But they were wise men who drew up that solemn covenant. They knew and understood the human heart. Is it not a fact, that whilst we are all ready to own that we are sinners in a general sense, we are slow to own that we are guilty of any particular sin? We do not mind confessing that we are miserable sinners, but we should indignantly deny being selfish or idle, or unforgiving, or proud, or bad-tempered.
So those who wrote the parchment felt it best to go more into detail, and to put down certain things in which they felt they had done wrong in the past, but in which they meant to do better in the time to come.
(1) They promised that they would not in future marry heathen people, that they would not give their daughters to heathen men, or let their sons choose heathen wives.
(2) They engaged to keep the Sabbath, and not to buy and sell on the holy day; and they promised that if the heathen people round came to the city gates with baskets of fruit, or vegetables, or fish on the Sabbath, they would refuse to buy.
(3) They stated that for the future they would keep every seventh year as a year of Sabbath. The Sabbath year had in times past been a great blessing to the land. The one work and occupation of the Jews was agriculture, farming of all kinds. Every seventh year God commanded that all work was to stop; there was to be a year’s universal holiday, that the nation might have rest and leisure to think of higher things. Yet they did not starve in the Sabbath year, for God gave them double crops in the sixth year, enough to cover all their wants until the crops of the eighth year were ripe. All that grew of itself during the seventh year, all the self-sown grain that sprang up, all the fruit that came on the olives, and the vines, and the fig-trees, was left for the poor people to gather; they went out and helped themselves, and comfort was brought to many a sad home, and cupboards which were often empty during the six ordinary years were kept well filled in the Sabbath year. But this command of God had been neglected by the Jews; it needed more faith and trust than they had possessed, and they had let it slip. Now, however, they promise once more to observe the Sabbath year.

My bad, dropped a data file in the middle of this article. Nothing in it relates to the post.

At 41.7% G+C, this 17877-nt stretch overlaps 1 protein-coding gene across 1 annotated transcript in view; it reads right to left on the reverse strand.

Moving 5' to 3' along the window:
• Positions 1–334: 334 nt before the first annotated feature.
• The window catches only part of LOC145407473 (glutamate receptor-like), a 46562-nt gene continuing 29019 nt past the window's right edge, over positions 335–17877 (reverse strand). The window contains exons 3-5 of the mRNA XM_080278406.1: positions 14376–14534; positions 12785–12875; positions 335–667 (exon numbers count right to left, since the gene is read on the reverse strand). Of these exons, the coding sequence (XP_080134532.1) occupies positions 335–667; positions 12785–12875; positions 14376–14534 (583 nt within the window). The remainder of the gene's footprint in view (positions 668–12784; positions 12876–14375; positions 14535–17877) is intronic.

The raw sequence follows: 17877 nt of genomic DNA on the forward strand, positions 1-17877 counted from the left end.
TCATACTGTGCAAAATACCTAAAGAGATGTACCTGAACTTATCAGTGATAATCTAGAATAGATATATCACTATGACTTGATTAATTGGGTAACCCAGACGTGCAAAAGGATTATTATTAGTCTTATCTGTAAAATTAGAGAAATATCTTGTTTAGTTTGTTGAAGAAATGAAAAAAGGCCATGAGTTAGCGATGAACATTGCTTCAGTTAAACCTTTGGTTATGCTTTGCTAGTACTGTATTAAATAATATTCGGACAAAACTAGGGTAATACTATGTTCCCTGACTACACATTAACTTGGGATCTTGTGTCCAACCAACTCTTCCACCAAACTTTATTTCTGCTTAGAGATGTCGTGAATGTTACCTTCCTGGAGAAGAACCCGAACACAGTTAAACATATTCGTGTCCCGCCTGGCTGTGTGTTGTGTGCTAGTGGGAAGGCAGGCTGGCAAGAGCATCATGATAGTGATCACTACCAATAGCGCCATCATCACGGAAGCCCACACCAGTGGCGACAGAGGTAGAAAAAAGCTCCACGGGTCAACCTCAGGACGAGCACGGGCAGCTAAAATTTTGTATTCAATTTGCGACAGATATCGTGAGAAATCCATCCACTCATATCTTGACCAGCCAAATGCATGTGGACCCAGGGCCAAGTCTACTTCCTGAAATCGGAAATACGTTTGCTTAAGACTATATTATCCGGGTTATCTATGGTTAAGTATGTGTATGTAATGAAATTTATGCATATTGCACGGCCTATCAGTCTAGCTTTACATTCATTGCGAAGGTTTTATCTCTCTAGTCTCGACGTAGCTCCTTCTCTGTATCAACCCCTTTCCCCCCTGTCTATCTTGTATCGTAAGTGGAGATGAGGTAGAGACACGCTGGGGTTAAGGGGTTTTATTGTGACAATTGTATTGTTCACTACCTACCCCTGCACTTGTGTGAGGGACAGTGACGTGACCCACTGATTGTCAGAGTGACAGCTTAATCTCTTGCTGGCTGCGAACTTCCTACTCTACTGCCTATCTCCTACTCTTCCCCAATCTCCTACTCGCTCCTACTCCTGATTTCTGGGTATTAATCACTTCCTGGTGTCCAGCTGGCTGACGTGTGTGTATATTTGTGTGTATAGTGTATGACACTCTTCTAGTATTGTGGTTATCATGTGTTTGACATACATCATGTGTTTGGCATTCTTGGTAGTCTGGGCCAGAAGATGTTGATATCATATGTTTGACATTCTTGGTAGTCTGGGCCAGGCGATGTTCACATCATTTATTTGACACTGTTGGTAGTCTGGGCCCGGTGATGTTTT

The rest of the covenant concerned the amount to be contributed for the service of God. They agreed to pay one-third of a shekel each year towards the temple service, and to bring by turn the wood required for the sacrifices, beside giving God, regularly and conscientiously, the first-fruits of all they had.
This was the solemn covenant to which were fastened so many seals, this was the agreement by which they bound themselves to the service of God. As they went home, and shook the dust off their heads, and took off their sacks, they went home pledged to obey and to love their God.
Which of us will follow their example? Who will bind himself to God? Who will put his seal to the document, and promise to serve and obey the Master who died for him? Will you?